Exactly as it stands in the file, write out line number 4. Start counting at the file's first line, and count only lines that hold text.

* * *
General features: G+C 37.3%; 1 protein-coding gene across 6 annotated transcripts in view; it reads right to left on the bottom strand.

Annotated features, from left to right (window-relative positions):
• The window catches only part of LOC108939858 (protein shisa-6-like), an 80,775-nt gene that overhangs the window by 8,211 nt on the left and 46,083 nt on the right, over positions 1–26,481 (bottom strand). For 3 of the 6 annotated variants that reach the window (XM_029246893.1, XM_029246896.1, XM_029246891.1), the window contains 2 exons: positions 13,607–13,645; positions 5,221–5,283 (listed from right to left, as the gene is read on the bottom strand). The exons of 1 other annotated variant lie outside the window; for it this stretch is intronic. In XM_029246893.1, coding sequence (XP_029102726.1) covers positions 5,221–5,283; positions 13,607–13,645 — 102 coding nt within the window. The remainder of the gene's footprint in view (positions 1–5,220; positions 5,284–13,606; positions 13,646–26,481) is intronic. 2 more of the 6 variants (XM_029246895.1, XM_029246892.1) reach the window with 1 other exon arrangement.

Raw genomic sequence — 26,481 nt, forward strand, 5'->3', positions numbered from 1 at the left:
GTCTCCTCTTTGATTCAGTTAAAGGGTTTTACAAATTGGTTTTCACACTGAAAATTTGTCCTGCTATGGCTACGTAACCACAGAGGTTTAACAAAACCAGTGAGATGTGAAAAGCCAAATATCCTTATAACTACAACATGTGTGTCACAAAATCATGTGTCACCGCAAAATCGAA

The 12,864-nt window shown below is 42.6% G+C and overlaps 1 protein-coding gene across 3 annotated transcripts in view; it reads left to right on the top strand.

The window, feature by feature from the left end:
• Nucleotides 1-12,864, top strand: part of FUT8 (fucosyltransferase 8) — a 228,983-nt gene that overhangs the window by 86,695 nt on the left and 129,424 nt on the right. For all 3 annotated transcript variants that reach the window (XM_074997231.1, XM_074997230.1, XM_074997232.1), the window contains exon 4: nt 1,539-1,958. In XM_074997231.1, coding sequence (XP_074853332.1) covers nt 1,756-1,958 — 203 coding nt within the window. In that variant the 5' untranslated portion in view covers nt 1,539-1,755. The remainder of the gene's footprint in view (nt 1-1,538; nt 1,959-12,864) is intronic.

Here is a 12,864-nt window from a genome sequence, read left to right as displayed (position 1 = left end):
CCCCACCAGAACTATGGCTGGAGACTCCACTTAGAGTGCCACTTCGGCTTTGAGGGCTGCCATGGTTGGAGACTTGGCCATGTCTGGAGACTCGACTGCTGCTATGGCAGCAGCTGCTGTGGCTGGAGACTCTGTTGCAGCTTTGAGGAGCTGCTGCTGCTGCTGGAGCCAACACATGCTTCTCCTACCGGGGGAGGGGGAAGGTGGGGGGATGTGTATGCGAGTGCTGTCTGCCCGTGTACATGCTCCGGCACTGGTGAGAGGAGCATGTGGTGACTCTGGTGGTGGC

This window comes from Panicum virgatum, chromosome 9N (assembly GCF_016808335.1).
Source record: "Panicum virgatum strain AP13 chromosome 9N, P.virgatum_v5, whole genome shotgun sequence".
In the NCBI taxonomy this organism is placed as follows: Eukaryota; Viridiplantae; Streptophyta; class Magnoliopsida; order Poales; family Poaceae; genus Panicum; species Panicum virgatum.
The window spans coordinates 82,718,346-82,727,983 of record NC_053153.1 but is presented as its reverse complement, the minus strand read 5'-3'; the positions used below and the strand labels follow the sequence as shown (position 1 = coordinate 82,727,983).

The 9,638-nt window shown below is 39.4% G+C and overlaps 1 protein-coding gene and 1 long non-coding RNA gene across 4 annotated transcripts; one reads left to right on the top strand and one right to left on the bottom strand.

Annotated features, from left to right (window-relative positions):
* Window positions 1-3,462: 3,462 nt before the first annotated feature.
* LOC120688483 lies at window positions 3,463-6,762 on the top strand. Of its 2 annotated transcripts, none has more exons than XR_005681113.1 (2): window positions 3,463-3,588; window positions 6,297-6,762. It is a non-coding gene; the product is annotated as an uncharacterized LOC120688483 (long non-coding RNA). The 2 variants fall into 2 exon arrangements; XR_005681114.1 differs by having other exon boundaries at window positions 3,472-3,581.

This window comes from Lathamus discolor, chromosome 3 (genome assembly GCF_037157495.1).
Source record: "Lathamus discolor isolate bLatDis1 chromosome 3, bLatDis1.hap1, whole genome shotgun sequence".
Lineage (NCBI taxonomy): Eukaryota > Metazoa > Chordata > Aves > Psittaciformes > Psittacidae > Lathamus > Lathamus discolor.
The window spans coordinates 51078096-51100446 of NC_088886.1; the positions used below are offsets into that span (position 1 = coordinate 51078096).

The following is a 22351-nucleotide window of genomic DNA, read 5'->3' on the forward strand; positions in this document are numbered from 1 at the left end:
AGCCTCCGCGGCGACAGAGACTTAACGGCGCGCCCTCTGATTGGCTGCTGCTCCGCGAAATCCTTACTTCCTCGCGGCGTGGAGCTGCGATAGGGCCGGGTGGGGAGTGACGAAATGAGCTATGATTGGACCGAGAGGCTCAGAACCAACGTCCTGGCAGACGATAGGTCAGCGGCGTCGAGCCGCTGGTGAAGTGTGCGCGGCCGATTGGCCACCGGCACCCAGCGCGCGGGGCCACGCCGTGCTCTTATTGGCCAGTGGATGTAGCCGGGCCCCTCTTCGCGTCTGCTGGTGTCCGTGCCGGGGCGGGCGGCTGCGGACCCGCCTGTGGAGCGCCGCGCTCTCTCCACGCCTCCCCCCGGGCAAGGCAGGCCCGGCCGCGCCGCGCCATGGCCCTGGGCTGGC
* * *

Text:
Raw genomic sequence — 26,481 nt, forward strand, 5'->3', positions numbered from 1 at the left: